How first class flying has changed over the past 70 years
May 20, 2019, 23:49 IST
The age of jet-powered scheduled passenger air travel kicked off in 1952 with the DeHavilland Comet 1. However, a series of fatal crashes between 1952 and 1954 forced the plane to be grounded for modifications. Even though later versions of the jet such as the Comet 3 seen here would go on to serve successfully in airline fleets around the world, it was no longer at the forefront of the industry.
While the Comet was dealing with its troubles, it was overtaken by the Boeing 707 and...
... the Douglas DC-8 as the jet-powered workhorses of the airline industry. The jetliners of the era, while not quite as refined as today's aircraft, were faster and smoother than their propeller-powered contemporaries.
The capabilities of the jetliner served a great complement to the first class services provided by the world's airlines. this includes gourmet meals, ...
... reclining seats, and...
... cocktail lounges.
The introduction of the double-decker Boeing 747 jumbo jet in 1970 took first class service to new heights.
The extra width of the 747's cabin gave airlines the ability to up their games even further.
The first class cabin's gourmet dining and...
... find Champagne remained
But now, there's a spiral staircase leading...
... to the 747's upper deck lounge. Some early jumbo jets were even equipped with pianos.
Between 1976 and 2003, Air France and British Airways passengers had the opportunity to fly on the Concorde supersonic airliner.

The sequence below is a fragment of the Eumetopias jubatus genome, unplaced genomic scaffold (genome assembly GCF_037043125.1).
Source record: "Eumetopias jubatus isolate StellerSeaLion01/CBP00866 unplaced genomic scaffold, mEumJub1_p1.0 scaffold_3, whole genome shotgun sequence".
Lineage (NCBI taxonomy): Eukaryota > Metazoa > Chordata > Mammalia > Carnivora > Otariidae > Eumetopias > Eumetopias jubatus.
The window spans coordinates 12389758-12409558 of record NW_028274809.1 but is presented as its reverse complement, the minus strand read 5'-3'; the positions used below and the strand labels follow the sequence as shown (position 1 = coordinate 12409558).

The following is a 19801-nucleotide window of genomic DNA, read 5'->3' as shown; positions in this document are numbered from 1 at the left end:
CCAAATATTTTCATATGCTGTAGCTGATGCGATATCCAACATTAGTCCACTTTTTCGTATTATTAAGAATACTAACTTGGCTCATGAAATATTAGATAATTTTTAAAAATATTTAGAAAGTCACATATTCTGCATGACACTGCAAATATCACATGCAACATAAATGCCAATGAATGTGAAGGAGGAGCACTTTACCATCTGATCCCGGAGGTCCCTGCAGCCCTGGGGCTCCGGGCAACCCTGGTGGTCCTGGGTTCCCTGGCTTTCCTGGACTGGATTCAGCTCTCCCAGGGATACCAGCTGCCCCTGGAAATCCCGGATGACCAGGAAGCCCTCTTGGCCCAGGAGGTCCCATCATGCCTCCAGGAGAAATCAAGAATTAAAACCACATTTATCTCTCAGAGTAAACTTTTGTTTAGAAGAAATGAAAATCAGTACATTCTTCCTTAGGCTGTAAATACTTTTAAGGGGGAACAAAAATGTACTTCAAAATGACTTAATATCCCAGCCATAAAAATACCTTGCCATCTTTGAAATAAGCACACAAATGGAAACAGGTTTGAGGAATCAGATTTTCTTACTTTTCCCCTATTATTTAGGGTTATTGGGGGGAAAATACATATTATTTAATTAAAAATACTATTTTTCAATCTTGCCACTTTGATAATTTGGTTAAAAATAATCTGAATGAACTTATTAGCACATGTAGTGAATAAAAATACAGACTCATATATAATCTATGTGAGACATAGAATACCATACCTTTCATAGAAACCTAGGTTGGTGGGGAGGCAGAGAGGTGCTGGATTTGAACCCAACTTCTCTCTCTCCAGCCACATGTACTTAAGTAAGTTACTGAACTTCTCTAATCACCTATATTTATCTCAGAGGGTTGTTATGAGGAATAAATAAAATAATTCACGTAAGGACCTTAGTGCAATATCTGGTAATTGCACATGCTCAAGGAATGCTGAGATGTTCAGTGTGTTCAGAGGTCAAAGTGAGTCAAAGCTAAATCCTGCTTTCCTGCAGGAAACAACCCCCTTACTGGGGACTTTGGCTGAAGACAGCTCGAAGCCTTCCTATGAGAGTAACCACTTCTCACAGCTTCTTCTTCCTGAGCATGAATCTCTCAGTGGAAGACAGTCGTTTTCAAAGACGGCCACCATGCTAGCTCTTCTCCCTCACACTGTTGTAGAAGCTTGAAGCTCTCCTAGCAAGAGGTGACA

Concorde's main selling point was its speed. As a result, its cabin was small and somewhat cramped. However, passengers were treated to fine wines and gourmet meals.
During the 1990s, airlines began to introduce 180-degree lie-flat seats to their first class cabins along with improved in-flight entertainment
By the late 90s, a new generation of first-class cabins with added privacy was beginning to take shape. In fact, they would play a huge role in the development of today's business class seats.
The next leap forward for first class cabins coincided with the arrival of the Airbus A380.
The massive double-decker entered service with Singapore Airlines in 2007.
With the A380 comes the first class suite. The enclosed suite affords passengers an extra measure of privacy.
Two suites can even be merged to create a couple's suite.
Dubai's Emirates is the A380's largest customer with more 100 of the aircraft in the fleet.
They too have launched their own first-class suites.
Included in the offering, the access to an in-flight shower.
However, the ultimate first class experience comes courtesy of Etihad.
In 2014, the Abu Dhabi-based airline introduced the Residence first class suite on board its A380s.
The Resident is a 125-square foot private suite complete with a living room,
... en suite bathroom with shower, and...
... a private in-suite bedroom.
The Residence passengers will also have access to a personal butler. There is only one Residence suite per aircraft, and tickets can cost more than $40,000 for a round trip between New York and Abu Dhabi.
Eithad also offers a 45 square foot first-class suites called The Apartment.
Passengers fly in The Apartment suites have access to a shared shower and...
... a lounge stocked with beverages.
In 2017, Emirates introduced its next generation of first-class suites onboard its fleet of Boeing 777 airliners. They are the industry's first suites that enclosed from floor to ceiling, effectively making then flying hotel rooms.
The suites even come with artificial windows that use cameras mounted to the plane's fuselage to give the passengers a view of the outside world.
In 2017, Singapore Airlines also announced that it will spend $850 million on a new generation of first-class suites for its fleet of 19 Airbus A380s.
Once again, these suites can be joined to create a two-passenger mega-suite.